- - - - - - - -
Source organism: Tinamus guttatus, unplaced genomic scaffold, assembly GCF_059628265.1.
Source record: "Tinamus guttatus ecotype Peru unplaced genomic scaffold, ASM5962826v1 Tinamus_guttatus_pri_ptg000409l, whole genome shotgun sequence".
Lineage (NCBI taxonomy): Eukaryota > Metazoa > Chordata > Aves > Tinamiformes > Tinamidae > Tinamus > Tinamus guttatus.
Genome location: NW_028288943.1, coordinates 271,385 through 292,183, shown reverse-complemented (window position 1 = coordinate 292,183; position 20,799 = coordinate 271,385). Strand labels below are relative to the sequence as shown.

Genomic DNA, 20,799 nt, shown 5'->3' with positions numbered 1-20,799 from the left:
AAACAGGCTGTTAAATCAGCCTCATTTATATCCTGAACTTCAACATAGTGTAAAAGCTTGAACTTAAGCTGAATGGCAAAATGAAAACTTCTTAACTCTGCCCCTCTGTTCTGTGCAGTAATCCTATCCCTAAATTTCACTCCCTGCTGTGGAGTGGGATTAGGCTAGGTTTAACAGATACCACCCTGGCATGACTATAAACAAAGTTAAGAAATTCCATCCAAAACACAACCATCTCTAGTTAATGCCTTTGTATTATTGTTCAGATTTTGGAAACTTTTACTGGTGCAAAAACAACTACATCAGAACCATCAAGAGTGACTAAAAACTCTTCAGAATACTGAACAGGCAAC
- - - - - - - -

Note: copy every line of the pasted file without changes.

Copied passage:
Source organism: Tinamus guttatus, unplaced genomic scaffold, assembly GCF_059628265.1.
Source record: "Tinamus guttatus ecotype Peru unplaced genomic scaffold, ASM5962826v1 Tinamus_guttatus_pri_ptg000409l, whole genome shotgun sequence".
Lineage (NCBI taxonomy): Eukaryota > Metazoa > Chordata > Aves > Tinamiformes > Tinamidae > Tinamus > Tinamus guttatus.
Genome location: NW_028288943.1, coordinates 271,385 through 292,183, shown reverse-complemented (window position 1 = coordinate 292,183; position 20,799 = coordinate 271,385). Strand labels below are relative to the sequence as shown.

Genomic DNA, 20,799 nt, shown 5'->3' with positions numbered 1-20,799 from the left:
AAACAGGCTGTTAAATCAGCCTCATTTATATCCTGAACTTCAACATAGTGTAAAAGCTTGAACTTAAGCTGAATGGCAAAATGAAAACTTCTTAACTCTGCCCCTCTGTTCTGTGCAGTAATCCTATCCCTAAATTTCACTCCCTGCTGTGGAGTGGGATTAGGCTAGGTTTAACAGATACCACCCTGGCATGACTATAAACAAAGTTAAGAAATTCCATCCAAAACACAACCATCTCTAGTTAATGCCTTTGTATTATTGTTCAGATTTTGGAAACTTTTACTGGTGCAAAAACAACTACATCAGAACCATCAAGAGTGACTAAAAACTCTTCAGAATACTGAACAGGCAAC